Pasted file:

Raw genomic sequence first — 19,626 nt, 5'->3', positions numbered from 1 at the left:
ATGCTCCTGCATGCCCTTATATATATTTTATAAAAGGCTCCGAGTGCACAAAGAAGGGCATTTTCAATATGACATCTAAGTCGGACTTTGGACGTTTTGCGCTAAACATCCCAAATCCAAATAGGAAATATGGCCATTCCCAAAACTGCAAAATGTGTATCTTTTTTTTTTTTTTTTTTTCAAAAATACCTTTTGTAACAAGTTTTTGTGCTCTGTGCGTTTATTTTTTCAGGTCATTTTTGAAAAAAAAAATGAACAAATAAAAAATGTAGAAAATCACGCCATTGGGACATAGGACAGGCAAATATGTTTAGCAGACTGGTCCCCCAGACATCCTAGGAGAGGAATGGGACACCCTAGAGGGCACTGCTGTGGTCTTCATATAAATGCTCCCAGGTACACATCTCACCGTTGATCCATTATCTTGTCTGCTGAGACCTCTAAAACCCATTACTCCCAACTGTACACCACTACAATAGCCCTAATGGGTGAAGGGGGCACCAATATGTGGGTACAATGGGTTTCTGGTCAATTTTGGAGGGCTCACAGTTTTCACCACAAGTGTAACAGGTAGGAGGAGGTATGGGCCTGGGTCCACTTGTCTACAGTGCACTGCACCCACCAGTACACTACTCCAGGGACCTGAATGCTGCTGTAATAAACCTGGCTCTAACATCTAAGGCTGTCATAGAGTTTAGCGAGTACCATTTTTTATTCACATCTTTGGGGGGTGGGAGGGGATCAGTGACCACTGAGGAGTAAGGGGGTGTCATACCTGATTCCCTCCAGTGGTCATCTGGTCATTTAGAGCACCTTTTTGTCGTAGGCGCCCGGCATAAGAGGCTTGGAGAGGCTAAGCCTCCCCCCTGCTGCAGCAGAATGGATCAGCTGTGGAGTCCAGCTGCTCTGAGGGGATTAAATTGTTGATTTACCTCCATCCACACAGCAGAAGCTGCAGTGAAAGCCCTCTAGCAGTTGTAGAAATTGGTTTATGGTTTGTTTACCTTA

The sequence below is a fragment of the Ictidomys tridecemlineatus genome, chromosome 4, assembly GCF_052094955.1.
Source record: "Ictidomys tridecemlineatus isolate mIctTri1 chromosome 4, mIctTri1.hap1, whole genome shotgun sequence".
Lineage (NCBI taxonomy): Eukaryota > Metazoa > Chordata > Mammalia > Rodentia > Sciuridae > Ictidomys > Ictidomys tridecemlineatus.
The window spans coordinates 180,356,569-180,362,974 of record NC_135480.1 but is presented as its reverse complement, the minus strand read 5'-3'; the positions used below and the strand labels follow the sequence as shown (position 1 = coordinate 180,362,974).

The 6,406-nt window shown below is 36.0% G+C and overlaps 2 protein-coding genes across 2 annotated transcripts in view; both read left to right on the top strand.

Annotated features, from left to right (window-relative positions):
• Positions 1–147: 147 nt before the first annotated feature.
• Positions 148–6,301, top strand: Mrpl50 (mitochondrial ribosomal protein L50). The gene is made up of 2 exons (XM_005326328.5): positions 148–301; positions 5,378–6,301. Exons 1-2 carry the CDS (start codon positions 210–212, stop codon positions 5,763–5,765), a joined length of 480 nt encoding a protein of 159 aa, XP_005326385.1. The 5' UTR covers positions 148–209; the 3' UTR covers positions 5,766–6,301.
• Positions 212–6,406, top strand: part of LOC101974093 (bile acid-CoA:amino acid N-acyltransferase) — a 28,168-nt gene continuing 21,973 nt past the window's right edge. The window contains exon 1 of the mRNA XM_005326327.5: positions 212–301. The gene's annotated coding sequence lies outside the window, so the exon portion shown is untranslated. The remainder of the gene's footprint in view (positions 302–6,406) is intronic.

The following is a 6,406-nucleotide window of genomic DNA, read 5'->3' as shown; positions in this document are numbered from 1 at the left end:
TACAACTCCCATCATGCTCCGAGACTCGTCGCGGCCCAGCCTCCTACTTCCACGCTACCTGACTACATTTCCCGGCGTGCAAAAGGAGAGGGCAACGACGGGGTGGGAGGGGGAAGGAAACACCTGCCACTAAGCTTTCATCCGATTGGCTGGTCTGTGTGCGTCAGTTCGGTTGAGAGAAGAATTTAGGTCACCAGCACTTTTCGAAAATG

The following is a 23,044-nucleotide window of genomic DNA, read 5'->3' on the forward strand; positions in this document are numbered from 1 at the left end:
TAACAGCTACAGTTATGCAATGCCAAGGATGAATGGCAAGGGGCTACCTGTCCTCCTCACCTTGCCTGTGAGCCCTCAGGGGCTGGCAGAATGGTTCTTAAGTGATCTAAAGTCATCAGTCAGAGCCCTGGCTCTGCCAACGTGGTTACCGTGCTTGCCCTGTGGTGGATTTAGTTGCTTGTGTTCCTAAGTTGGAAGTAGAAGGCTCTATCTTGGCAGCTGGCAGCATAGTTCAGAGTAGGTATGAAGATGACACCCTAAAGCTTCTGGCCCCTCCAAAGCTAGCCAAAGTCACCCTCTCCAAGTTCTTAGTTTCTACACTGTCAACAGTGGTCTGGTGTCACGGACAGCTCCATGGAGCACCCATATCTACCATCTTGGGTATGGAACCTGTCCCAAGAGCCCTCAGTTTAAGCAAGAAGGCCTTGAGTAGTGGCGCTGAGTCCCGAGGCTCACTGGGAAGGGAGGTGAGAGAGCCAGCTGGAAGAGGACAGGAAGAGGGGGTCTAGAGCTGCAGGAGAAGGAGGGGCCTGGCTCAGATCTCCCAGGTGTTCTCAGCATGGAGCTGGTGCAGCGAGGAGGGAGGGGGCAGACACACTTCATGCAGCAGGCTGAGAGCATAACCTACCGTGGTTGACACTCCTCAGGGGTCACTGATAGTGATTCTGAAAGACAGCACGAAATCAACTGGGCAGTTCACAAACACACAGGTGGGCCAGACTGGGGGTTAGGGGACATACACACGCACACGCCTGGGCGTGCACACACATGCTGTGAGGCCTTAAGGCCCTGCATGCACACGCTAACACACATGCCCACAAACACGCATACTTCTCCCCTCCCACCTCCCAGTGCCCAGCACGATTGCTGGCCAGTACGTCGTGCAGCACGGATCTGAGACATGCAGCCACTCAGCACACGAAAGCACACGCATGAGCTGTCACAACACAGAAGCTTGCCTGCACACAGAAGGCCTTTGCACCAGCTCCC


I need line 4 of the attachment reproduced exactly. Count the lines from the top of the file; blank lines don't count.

Source record: "Ictidomys tridecemlineatus isolate mIctTri1 chromosome 4, mIctTri1.hap1, whole genome shotgun sequence".